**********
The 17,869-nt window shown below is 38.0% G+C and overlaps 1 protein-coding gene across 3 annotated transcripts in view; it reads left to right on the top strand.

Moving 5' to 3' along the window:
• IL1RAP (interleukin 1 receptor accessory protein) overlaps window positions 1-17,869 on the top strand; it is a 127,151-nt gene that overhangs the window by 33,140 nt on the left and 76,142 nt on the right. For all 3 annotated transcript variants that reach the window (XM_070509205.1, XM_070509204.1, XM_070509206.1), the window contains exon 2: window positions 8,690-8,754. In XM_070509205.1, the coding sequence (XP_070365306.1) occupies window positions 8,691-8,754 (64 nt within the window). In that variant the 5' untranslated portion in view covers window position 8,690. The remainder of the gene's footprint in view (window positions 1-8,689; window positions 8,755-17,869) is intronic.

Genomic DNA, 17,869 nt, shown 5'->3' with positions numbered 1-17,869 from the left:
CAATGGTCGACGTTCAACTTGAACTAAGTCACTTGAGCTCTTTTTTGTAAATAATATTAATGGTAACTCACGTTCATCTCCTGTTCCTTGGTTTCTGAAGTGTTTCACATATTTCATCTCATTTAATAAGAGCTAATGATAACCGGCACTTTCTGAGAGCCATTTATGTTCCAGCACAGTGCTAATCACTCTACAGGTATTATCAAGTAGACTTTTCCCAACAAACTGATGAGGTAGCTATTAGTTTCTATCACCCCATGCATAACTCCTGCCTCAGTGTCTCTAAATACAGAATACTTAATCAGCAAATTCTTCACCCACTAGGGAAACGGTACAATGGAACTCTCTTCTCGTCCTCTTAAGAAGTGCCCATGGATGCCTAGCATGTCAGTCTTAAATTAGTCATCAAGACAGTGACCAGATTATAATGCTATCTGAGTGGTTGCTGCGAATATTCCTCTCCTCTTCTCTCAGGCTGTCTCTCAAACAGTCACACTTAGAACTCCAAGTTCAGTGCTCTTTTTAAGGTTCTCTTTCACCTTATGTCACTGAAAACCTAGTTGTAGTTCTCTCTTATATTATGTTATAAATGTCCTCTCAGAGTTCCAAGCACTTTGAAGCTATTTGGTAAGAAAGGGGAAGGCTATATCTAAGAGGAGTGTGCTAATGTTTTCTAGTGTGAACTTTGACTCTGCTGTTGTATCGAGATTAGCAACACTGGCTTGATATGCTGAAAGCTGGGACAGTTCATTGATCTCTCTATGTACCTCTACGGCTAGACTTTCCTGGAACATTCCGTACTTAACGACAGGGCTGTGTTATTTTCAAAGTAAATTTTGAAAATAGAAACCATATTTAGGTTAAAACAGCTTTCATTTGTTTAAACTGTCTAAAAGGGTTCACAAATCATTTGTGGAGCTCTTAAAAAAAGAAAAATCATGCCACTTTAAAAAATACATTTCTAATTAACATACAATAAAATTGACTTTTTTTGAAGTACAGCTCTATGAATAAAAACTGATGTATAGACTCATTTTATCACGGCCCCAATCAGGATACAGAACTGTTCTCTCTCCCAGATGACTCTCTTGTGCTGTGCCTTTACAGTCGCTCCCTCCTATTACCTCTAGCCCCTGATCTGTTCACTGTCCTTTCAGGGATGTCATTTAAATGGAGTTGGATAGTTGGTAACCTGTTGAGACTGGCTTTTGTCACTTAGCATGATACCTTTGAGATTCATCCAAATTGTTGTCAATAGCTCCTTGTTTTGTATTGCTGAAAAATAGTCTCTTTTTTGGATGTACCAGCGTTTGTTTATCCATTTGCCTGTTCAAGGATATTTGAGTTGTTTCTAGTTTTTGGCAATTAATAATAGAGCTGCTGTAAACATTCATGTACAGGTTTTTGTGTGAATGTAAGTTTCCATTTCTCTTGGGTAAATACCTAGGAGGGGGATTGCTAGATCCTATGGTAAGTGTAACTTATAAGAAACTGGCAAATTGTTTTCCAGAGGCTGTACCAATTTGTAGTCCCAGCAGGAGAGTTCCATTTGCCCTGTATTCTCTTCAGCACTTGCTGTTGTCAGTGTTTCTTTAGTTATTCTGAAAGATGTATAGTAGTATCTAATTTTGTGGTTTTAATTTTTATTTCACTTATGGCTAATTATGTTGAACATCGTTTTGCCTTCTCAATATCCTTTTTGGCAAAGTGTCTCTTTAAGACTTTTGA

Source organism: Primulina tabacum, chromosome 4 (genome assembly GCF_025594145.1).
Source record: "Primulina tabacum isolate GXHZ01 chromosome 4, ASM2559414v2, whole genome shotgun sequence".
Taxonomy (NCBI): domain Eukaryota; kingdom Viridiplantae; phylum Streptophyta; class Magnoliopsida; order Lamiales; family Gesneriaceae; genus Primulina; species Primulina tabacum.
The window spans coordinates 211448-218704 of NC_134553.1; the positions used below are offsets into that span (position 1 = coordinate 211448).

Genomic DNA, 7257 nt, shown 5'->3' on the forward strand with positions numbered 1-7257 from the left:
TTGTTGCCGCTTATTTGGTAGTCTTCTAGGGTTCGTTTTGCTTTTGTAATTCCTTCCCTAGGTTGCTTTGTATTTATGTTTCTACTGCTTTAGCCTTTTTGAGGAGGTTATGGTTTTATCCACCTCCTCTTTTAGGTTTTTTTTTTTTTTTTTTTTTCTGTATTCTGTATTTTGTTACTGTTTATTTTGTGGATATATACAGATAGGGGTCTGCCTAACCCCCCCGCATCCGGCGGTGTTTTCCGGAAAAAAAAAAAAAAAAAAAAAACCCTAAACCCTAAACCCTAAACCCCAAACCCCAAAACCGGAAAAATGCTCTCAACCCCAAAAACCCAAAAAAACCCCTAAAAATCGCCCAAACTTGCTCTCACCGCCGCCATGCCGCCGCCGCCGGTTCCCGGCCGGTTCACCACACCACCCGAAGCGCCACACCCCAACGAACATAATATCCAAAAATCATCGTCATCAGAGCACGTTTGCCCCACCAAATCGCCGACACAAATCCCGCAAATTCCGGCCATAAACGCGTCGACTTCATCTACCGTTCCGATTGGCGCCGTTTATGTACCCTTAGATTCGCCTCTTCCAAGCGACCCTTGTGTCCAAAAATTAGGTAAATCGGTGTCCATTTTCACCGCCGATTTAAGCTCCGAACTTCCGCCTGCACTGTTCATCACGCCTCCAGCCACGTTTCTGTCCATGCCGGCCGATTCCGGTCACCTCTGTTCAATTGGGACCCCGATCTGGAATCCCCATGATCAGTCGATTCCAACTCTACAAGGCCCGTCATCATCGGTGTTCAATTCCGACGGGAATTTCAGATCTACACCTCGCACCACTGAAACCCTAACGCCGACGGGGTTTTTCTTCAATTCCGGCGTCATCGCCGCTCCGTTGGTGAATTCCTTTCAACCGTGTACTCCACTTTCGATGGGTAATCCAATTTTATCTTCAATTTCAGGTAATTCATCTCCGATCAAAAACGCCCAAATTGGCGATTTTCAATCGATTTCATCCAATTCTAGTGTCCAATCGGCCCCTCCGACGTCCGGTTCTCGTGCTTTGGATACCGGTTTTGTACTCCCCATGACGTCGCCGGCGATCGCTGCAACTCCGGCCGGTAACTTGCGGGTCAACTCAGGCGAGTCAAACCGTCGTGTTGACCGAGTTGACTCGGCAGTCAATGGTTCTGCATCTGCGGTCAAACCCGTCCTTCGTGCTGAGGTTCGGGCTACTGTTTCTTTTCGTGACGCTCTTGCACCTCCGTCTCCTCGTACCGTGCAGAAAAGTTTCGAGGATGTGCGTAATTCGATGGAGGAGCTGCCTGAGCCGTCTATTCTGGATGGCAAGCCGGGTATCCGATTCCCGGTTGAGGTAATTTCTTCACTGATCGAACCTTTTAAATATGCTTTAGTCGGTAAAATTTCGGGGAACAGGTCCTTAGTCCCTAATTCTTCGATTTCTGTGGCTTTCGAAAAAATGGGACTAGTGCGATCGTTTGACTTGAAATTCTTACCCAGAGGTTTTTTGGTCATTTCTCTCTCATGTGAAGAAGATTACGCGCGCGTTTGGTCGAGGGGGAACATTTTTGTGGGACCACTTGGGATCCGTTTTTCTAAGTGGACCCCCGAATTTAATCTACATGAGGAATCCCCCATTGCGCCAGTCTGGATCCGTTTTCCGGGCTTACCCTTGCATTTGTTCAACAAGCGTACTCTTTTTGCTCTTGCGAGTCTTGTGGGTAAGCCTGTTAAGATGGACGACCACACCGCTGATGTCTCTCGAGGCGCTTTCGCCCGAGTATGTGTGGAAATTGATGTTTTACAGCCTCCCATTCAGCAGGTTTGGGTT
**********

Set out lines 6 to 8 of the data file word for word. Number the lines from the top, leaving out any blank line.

Source organism: Primulina tabacum, chromosome 4 (genome assembly GCF_025594145.1).
Source record: "Primulina tabacum isolate GXHZ01 chromosome 4, ASM2559414v2, whole genome shotgun sequence".
Taxonomy (NCBI): domain Eukaryota; kingdom Viridiplantae; phylum Streptophyta; class Magnoliopsida; order Lamiales; family Gesneriaceae; genus Primulina; species Primulina tabacum.